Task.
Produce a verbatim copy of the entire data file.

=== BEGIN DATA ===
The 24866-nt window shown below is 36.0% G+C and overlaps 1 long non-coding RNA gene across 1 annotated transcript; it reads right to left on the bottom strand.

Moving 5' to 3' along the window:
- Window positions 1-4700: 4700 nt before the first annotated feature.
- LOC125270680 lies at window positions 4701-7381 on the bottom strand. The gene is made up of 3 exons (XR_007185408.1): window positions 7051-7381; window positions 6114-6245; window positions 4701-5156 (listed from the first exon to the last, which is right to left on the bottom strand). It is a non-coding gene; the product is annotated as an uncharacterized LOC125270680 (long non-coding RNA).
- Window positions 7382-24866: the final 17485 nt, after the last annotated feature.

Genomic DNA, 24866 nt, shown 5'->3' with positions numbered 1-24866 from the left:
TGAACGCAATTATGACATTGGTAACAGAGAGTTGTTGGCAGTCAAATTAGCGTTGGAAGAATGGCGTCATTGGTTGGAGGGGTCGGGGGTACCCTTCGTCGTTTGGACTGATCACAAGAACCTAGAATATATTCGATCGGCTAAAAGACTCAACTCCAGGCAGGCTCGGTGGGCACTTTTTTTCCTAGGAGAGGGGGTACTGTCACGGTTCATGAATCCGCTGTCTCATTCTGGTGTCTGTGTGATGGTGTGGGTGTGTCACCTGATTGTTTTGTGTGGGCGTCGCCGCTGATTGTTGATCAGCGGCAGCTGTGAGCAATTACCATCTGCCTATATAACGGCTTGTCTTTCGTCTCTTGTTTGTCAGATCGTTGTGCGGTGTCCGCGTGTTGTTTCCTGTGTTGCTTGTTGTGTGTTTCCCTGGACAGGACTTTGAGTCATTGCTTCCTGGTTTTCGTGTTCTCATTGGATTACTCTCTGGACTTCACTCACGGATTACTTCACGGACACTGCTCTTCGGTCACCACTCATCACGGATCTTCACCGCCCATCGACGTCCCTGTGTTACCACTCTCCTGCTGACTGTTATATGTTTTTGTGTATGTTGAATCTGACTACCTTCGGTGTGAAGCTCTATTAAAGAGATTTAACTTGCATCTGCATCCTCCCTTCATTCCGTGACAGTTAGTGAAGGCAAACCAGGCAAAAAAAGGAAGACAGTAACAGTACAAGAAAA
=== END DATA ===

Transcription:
The 24866-nt window shown below is 36.0% G+C and overlaps 1 long non-coding RNA gene across 1 annotated transcript; it reads right to left on the bottom strand.

Moving 5' to 3' along the window:
- Window positions 1-4700: 4700 nt before the first annotated feature.
- LOC125270680 lies at window positions 4701-7381 on the bottom strand. The gene is made up of 3 exons (XR_007185408.1): window positions 7051-7381; window positions 6114-6245; window positions 4701-5156 (listed from the first exon to the last, which is right to left on the bottom strand). It is a non-coding gene; the product is annotated as an uncharacterized LOC125270680 (long non-coding RNA).
- Window positions 7382-24866: the final 17485 nt, after the last annotated feature.

Genomic DNA, 24866 nt, shown 5'->3' with positions numbered 1-24866 from the left:
TGAACGCAATTATGACATTGGTAACAGAGAGTTGTTGGCAGTCAAATTAGCGTTGGAAGAATGGCGTCATTGGTTGGAGGGGTCGGGGGTACCCTTCGTCGTTTGGACTGATCACAAGAACCTAGAATATATTCGATCGGCTAAAAGACTCAACTCCAGGCAGGCTCGGTGGGCACTTTTTTTCCTAGGAGAGGGGGTACTGTCACGGTTCATGAATCCGCTGTCTCATTCTGGTGTCTGTGTGATGGTGTGGGTGTGTCACCTGATTGTTTTGTGTGGGCGTCGCCGCTGATTGTTGATCAGCGGCAGCTGTGAGCAATTACCATCTGCCTATATAACGGCTTGTCTTTCGTCTCTTGTTTGTCAGATCGTTGTGCGGTGTCCGCGTGTTGTTTCCTGTGTTGCTTGTTGTGTGTTTCCCTGGACAGGACTTTGAGTCATTGCTTCCTGGTTTTCGTGTTCTCATTGGATTACTCTCTGGACTTCACTCACGGATTACTTCACGGACACTGCTCTTCGGTCACCACTCATCACGGATCTTCACCGCCCATCGACGTCCCTGTGTTACCACTCTCCTGCTGACTGTTATATGTTTTTGTGTATGTTGAATCTGACTACCTTCGGTGTGAAGCTCTATTAAAGAGATTTAACTTGCATCTGCATCCTCCCTTCATTCCGTGACAGTTAGTGAAGGCAAACCAGGCAAAAAAAGGAAGACAGTAACAGTACAAGAAAA